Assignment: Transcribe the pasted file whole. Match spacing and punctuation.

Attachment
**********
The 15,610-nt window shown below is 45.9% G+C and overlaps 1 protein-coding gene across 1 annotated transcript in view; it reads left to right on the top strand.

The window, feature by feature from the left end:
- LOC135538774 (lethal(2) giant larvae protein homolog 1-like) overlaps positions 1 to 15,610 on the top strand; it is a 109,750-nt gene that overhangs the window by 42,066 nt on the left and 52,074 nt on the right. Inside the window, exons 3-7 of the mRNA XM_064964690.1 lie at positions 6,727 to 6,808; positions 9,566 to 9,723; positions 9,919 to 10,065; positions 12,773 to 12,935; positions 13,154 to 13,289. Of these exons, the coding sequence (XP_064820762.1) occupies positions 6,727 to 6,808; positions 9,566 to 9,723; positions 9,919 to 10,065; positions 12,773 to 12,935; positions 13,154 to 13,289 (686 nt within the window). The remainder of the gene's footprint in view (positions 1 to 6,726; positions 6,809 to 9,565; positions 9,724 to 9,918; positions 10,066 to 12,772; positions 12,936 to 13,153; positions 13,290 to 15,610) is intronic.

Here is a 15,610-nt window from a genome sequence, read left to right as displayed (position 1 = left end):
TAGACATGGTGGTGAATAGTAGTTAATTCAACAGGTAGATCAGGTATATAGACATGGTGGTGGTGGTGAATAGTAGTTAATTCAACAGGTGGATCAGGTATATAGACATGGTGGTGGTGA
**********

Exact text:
The 15,610-nt window shown below is 45.9% G+C and overlaps 1 protein-coding gene across 1 annotated transcript in view; it reads left to right on the top strand.

The window, feature by feature from the left end:
- LOC135538774 (lethal(2) giant larvae protein homolog 1-like) overlaps positions 1 to 15,610 on the top strand; it is a 109,750-nt gene that overhangs the window by 42,066 nt on the left and 52,074 nt on the right. Inside the window, exons 3-7 of the mRNA XM_064964690.1 lie at positions 6,727 to 6,808; positions 9,566 to 9,723; positions 9,919 to 10,065; positions 12,773 to 12,935; positions 13,154 to 13,289. Of these exons, the coding sequence (XP_064820762.1) occupies positions 6,727 to 6,808; positions 9,566 to 9,723; positions 9,919 to 10,065; positions 12,773 to 12,935; positions 13,154 to 13,289 (686 nt within the window). The remainder of the gene's footprint in view (positions 1 to 6,726; positions 6,809 to 9,565; positions 9,724 to 9,918; positions 10,066 to 12,772; positions 12,936 to 13,153; positions 13,290 to 15,610) is intronic.

Here is a 15,610-nt window from a genome sequence, read left to right as displayed (position 1 = left end):
TAGACATGGTGGTGAATAGTAGTTAATTCAACAGGTAGATCAGGTATATAGACATGGTGGTGGTGGTGAATAGTAGTTAATTCAACAGGTGGATCAGGTATATAGACATGGTGGTGGTGA